Musician & Tullahoma native Brandon Wrinn recalls Las Vegas shooting
On Monday morning, Oct. 2, Tullahoma native Brandon Wrinn woke to a flurry of phone calls.
Wrinn had gone to bed early Sunday night. It had been a long weekend.
On Saturday, the bass player for rising country star Lauren Alaina had performed with the band in front of a large festival crowd in Las Vegas. Following their 40-minute set, the group had mingled with fans in the crowd and, after the long flight home Sunday, Wrinn was tired. He couldn’t know that while he slept, thousands of festivalgoers still enjoying the three-day event would be under fire as a gunman released hundreds of rounds of ammunition into the crowd on the Vegas Strip.
But it was that knowledge that would wake him.
“I was getting phone calls really early Monday morning from people asking if I was still there and what was going on,” he said. “It was pretty crazy.”
From that point on, Wrinn’s day was filled with questions as he made calls of his own to friends and fellow performers, making sure they were not among the 58 killed and more than 500 injured during the final performance of the Route 91 Harvest music festival.
Thankfully, none of them were.
As he pieced the story of the night’s events together little by little, he learned just how close some had come. “Friends of friends,” he said, could not be reached. Some would check in after a few days. Some would not.
As he speaks, memories of how nearly he and his bandmates missed the scene wash over him. Multiple times over the weekend, they’d been in and out of the Mandalay Bay hotel, where the shooter took his position on the 32nd floor. They stayed next door at the Luxor, where Wrinn’s room faced the shooter’s.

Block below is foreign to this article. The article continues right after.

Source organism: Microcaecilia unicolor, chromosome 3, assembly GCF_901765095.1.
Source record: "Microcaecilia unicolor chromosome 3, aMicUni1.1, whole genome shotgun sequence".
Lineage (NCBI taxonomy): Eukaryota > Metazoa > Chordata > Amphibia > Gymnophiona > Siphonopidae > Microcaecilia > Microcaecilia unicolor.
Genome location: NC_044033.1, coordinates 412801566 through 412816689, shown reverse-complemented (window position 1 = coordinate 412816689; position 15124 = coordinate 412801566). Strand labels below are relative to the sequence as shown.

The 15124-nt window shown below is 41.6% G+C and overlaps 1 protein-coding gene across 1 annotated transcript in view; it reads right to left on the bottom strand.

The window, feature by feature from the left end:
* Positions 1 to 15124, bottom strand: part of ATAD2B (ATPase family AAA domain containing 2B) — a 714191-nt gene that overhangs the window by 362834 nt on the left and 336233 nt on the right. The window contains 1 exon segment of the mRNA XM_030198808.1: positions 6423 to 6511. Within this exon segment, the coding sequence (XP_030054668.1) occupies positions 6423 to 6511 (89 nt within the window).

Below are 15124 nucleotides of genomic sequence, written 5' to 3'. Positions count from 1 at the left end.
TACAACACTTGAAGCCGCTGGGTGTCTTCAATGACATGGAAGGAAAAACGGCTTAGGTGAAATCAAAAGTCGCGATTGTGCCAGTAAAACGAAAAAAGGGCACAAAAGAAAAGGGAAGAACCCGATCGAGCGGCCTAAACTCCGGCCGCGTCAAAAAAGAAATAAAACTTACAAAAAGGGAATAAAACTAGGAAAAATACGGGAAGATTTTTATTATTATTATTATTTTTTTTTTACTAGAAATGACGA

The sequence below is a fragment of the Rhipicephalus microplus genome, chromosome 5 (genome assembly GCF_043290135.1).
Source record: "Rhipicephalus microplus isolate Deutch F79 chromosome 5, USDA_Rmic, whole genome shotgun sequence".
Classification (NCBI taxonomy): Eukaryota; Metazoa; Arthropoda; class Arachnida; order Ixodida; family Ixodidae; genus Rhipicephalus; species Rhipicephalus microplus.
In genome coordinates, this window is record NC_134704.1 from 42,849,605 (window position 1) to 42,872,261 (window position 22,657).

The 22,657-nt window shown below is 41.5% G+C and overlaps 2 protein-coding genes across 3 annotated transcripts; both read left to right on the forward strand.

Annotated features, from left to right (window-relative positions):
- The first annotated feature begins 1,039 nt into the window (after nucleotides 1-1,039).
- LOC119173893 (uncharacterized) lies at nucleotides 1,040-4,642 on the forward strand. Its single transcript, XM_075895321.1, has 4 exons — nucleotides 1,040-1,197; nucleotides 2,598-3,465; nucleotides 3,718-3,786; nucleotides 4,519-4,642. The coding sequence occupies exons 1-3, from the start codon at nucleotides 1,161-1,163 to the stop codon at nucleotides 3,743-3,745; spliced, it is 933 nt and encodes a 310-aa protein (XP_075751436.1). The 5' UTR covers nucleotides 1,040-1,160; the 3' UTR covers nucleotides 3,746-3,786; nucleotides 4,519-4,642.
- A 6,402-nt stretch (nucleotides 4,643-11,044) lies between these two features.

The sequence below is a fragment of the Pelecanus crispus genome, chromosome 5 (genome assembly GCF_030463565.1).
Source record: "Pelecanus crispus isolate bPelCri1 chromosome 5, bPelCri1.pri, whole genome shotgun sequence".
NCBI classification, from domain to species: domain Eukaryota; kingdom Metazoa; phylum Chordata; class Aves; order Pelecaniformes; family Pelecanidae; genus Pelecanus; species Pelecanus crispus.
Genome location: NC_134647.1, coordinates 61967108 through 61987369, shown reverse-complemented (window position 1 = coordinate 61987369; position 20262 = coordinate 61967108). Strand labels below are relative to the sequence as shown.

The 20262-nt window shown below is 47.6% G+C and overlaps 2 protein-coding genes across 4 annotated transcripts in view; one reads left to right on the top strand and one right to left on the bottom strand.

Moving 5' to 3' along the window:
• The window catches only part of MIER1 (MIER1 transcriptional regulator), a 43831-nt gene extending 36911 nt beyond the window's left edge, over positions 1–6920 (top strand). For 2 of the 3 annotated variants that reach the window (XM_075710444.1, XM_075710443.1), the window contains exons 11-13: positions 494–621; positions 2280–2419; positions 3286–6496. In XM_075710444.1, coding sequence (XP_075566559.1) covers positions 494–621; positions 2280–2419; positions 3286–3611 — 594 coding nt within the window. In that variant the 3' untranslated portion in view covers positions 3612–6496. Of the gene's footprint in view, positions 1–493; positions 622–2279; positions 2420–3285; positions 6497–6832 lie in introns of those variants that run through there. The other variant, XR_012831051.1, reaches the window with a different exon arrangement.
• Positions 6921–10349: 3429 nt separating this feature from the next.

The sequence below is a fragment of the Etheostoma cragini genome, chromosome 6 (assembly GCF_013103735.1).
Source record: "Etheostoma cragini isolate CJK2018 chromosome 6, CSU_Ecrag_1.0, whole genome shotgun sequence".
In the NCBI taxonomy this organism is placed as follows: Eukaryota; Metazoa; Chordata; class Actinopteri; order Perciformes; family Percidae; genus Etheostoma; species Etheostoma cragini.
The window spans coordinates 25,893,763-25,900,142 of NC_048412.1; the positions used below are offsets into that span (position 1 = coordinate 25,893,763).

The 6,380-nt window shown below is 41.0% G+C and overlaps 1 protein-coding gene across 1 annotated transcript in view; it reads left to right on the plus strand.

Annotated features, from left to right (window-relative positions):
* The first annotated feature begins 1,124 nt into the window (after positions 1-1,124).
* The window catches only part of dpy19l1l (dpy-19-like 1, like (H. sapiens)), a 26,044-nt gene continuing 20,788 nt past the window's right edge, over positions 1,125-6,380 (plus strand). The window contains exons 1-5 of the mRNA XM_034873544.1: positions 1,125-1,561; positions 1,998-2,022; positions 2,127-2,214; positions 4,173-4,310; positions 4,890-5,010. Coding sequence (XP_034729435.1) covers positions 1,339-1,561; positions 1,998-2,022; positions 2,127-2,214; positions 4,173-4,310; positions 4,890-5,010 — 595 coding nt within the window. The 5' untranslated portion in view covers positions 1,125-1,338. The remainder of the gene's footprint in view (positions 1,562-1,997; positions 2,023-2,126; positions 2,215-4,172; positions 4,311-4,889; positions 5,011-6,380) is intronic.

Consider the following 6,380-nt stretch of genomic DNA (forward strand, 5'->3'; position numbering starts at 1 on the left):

They’d played that stage. They’d been in that crowd. They’d met those fans.
“So many things go through your head,” he said. “Why did he pick that particular night? Could it have been the night before? You hear reports that he was watching, gathering intel. Did he watch us perform? What was he thinking? What made him do it at that particular moment?”
“It’s just been a crazy, crazy thing,” Wrinn said. “Even though we weren’t there, it’s hit us all pretty hard.”
For the last two and a half years, Wrinn – a 2000 Tullahoma High School graduate – has been playing bass for Universal Nashville recording artist Lauren Alaina, who came to fame as a runner-up on the 10th season of “American Idol” in 2011. Her song “Road Less Traveled” hit number one in April, not quite a year after 22-year-old Christiana Grimmie, the third place finisher on season six of “The Voice” was shot and killed in Orlando, Florida.
Grimmie’s death at the hands of a seeming fan in line to meet her after a 2016 performance, Wrinn said, put the band on alert. “It got to where me and a couple other guys were coming out with Lauren and just really watching people. You hate to do that, but it’s just kinda where we’ve gotten to, that these things tend to keep happening.”
After the near miss in Vegas, though, what seemed an unlikely threat has taken on new significance.